The Top Public Companies for an Energy Transition

This data-file compiles all of our insights into publicly listed companies and their edge in the energy transition: commercialising economic technologies that advance the world towards ‘net zero’ CO2 by 2050.

Each insight is a differentiated conclusion, derived from a specific piece of research, data-analysis or modelling on the TSE web portal; summarized alongside links to our work. Next, the data-file ranks each insight according to its economic implications, technical readiness, its ability to accelerate the energy transition and the edge it confers on the company in question.

Each company can then be assessed by adding up the number of differentiated insights that feature in our work, and the average ‘score’ of each insight. The file is intended as a summary of our differentiated views on each company.

The screen is updated monthly. At the latest update, in February-2021, it contains 200 differentiated views on 100 public companies.

The Top 40 Private Companies for an Energy Transition

This data-file presents the ‘top 40’ private companies out of several hundred that have crossed our screens since the inception of Thunder Said Energy, looking back across all of our research.

For each company, we have used apples-to-apples criteria to score  economics, technical readiness, technical edge, decarbonization credentials and our own depth of analysis.

The data-file also contains a short, two-line description follows for each company, plus links to our wider research, which will outline each opportunity in detail.

Integrated energy: a new model?

This 14-page note lays out a new model to supply fully carbon-neutral energy to a cluster of commercial and industrial consumers, via an integrated package of renewables, low-carbon gas back-ups and nature based carbon removals. This is remarkable for three reasons: low cost, high stability, and full technical readiness. The prize may be very large.

Heat pumps: a screen of providers and reviews?

This data-file tabulates our subjective opinions on c20 different heat pump companies, and our own preferences to use their heat pump on a future European residential heating project.

Factors we have considered include pricing, reliability, efficiency, company size, the range of models, integration with home smart energy systems, and visual/acoustic properties.

A large portion of the work was based on tabulating customer reviews, from online forums. A key challenge is opacity, as many companies do not provide full pricing details on their models or have many customer reviews.

Allometry: how much CO2 in a tree or forest?

This data-file contains cleaned-up allometry equations to quantify the amount of CO2 captured by a tree, based on its height and its diameter at 1.3m height (DBH).

Covered in the data-file are six of the most important tree species in Europe: aspen, alder, birch, oak, pine and spruce.

Variations are also noted in the data-file, in order to quantify the ‘error of the estimate’ when measuring forest carbon.

Reforestation: a real-life roadmap?

This 12-page note sets out an early-stage ambition for Thunder Said Energy to reforest former farmland in Estonia, producing high-quality CO2 credits in a biodiverse forest. The primary purpose would be to stress-test nature-based carbon removals in our roadmap to net zero, and understand the bottlenecks. IRRs can also surpass 10% at $35-50/ton CO2.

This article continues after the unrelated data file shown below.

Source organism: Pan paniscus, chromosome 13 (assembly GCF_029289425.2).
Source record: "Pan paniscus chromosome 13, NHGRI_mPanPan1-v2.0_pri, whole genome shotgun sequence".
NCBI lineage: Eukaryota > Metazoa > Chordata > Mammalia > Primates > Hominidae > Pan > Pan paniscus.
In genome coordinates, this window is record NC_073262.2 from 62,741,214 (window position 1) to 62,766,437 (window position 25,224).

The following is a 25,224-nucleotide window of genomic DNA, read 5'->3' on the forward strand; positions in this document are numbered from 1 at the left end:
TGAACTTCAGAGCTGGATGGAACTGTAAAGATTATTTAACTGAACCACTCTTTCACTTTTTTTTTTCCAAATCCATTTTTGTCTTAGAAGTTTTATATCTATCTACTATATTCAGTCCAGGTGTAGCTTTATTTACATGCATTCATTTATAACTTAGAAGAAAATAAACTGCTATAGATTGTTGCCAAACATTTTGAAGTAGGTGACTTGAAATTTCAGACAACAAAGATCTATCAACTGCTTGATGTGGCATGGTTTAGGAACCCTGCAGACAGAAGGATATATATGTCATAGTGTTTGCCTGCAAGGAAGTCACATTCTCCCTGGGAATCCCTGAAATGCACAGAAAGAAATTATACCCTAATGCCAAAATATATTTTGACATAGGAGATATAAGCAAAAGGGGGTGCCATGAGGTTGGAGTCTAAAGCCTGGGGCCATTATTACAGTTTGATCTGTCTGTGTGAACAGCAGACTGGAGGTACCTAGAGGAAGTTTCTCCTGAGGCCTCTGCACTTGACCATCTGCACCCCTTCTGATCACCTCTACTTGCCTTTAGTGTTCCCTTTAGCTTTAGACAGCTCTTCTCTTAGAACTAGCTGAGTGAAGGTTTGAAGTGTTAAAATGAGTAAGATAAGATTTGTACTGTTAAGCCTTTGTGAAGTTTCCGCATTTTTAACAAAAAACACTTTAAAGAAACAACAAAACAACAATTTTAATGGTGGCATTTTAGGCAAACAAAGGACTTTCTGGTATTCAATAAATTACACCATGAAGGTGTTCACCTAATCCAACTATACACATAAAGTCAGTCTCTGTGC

Energy transition: the top ten controversies?

This 11-page note summarizes the ‘top ten’ controversies in the energy transition, based on 2,000 pages of our research to-date, and resultant discussions. Our outlook is increasingly despairing. And inflationary. Yet opportunities do exist to unlock value amidst bizarre and market-distorting policies.

Climeworks: direct air capture breakthrough?

Climeworks is a private, Swiss company, founded in 2009, commercializing a direct air capture technology, to pull CO2 out of the atmosphere. It has raised $125M by early-2021.

Its first CO2 removals facility is also running and a second is under construction. Current CO2 removal costs are likely above $1,000/ton. It uses a dry process with much lower water intensity than, say, Carbon Engineering.

The main innovation visible in Climeworks’ patents is a DAC plant with optimized air flow, passing CO2 through layers of fabric housing CO2-adsorbing materials. This is an important breakthrough to avoid steep pressure drops (and their resultant energy penalties) in DAC.

Based on reviewing Climeworks’ patents, we were unable to de-risk sub-$200/ton CO2 costs, which is the base case in our economic models.  

Ethanol: hangover cures?

Could new technologies reinvigorate corn-based ethanol? This 12-page  note assesses three options. We are constructive on combining CCS or CO2-EOR with an ethanol plant, which yields a carbon-negative fuel. But costs and CO2 credentials look more challenging for bio-plastics or alcohol-to-jet fuels.

Ethanol from corn: the economics?

This data-file captures the economics of producing ethanol from corn in the United States,  based on technical papers and industry data-points.

Our base case calculations suggest a price of $1.6/gallon of ethanol is needed for a 10% IRR on a new greenfield plant, equivalent to $2.4/gallon gasoline.

This is higher than 2020 ethanol pricing, which was enough to break even on a cash basis, but not for economic returns. Corn prices are the crucial input.

Finally, recent industry data are tabulated, showing how the US diverts c40% of its corn crop into biofuels rather than food and feed (below).